The Magistrates, naturally alarmed at what had occurred, thought it best to lay the whole facts of the case before their fellow-citizens. With this view, a public meeting of the inhabitants was called, in the New Church aisle, on the Thursday forenoon following. The Lord Provost in the chair. Of this meeting the following account is given in the journals:—

"The Lord Advocate, Mr. Sheriff Pringle, the Lord President, Lord Adam Gordon, Commander-in-Chief, Mr. Solicitor Blair, and several others, declared their sentiments. The meeting unanimously expressed their full approbation of the measures pursued by the Magistrates and the Sheriff, for suppressing the riots; and published resolutions to that effect.

"A proclamation was issued the same evening, recommending to the people not to assemble in crowds, or remain longer on the streets than their lawful business required, as the most decisive measures had been resolved upon for quieting the least appearance of any further disorder; and offering a reward of one hundred guineas for discovery of the ring-leaders. Fifty guineas were also offered by the Merchant Company, who, and all the incorporations, voted thanks to the Magistrates for the measures taken to suppress the riots. It is said, that certain attempts to procure a vote of thanks to the Magistrates for introducing the military into the town, -previous to any riotous act, proved abortive."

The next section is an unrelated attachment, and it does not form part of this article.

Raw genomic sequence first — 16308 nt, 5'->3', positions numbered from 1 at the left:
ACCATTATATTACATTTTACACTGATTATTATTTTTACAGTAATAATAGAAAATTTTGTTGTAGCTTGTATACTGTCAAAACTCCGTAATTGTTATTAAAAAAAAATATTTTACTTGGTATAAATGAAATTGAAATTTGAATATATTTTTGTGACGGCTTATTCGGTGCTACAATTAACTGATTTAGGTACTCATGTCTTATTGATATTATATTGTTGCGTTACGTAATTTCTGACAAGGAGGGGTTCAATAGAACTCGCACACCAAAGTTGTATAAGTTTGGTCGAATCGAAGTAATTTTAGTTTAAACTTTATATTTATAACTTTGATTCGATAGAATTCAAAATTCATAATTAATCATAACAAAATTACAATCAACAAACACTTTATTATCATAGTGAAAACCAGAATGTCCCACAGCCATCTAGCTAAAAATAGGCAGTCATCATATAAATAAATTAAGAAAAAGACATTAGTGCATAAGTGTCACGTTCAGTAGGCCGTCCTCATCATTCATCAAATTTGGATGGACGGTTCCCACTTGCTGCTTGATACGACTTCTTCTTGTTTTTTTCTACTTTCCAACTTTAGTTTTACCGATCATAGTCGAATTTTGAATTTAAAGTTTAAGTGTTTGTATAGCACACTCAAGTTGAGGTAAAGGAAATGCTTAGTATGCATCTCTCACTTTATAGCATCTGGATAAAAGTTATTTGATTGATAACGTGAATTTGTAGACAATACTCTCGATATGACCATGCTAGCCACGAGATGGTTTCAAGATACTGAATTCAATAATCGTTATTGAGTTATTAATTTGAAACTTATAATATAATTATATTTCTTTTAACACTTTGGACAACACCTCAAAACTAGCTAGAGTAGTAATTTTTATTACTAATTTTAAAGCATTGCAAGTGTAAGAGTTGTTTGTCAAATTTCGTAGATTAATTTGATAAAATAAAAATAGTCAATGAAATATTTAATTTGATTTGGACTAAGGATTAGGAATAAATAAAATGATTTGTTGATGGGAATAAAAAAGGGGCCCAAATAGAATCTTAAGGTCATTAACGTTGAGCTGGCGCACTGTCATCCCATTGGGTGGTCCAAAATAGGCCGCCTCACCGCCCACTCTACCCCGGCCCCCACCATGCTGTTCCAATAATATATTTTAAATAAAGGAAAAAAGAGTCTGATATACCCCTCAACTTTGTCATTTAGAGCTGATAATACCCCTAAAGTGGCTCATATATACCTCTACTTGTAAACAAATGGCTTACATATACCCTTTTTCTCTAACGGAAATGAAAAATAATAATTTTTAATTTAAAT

Perhaps the zeal displayed by Provost Stirling, in support of the existing administration on this occasion, may have recommended him as a suitable object for ministerial favour; however this may be, on the 17th of July following, " the King was pleased to grant the dignity of a Baronet of the kingdom of Great Britain to the Bight Hon. James Stirling, Lord Provost of the city of Edinburgh, and the heirs-rnale of his body lawfully begotten."

The irritation of the populace against Sir James gradually subsided; and latterly vented itself entirely in pasquinadoes and lampoons, in which the humble origin of the Baronet was not spared.

The satirical allusion of a second Print will be best understood by reference to the debate in the House of Commons in the month of May prior to the distubances. The subject of discussion was the King's proclamation (already alluded to), which the Whigs opposed as tyrannical and unnecessary. After several speakers had delivered their sentiments, Mr. Courtenay said—"The proclamation was a severe censure on ministers for not having discharged their duty—in not having prosecuted the libels, which they said had existence for several months. He declared his misbelief of the proclamation having been intended for insidious purposes by one of his Majesty's cabinet ministers, the Home Secretary (Mr. Dundas), whose good nature and civility had always induced him to accommodate himself to every minister; which good nature and civility called to his mind the old man in Edinburgh, who used to go about with a pail and great-coat, calling out—' Wha wants me ?' The honourable Secretary, upon every change of administration, had imitated the old man, by calling out—'Wha wants me? ' This readiness to oblige, therefore, did away with all suspicion of malice."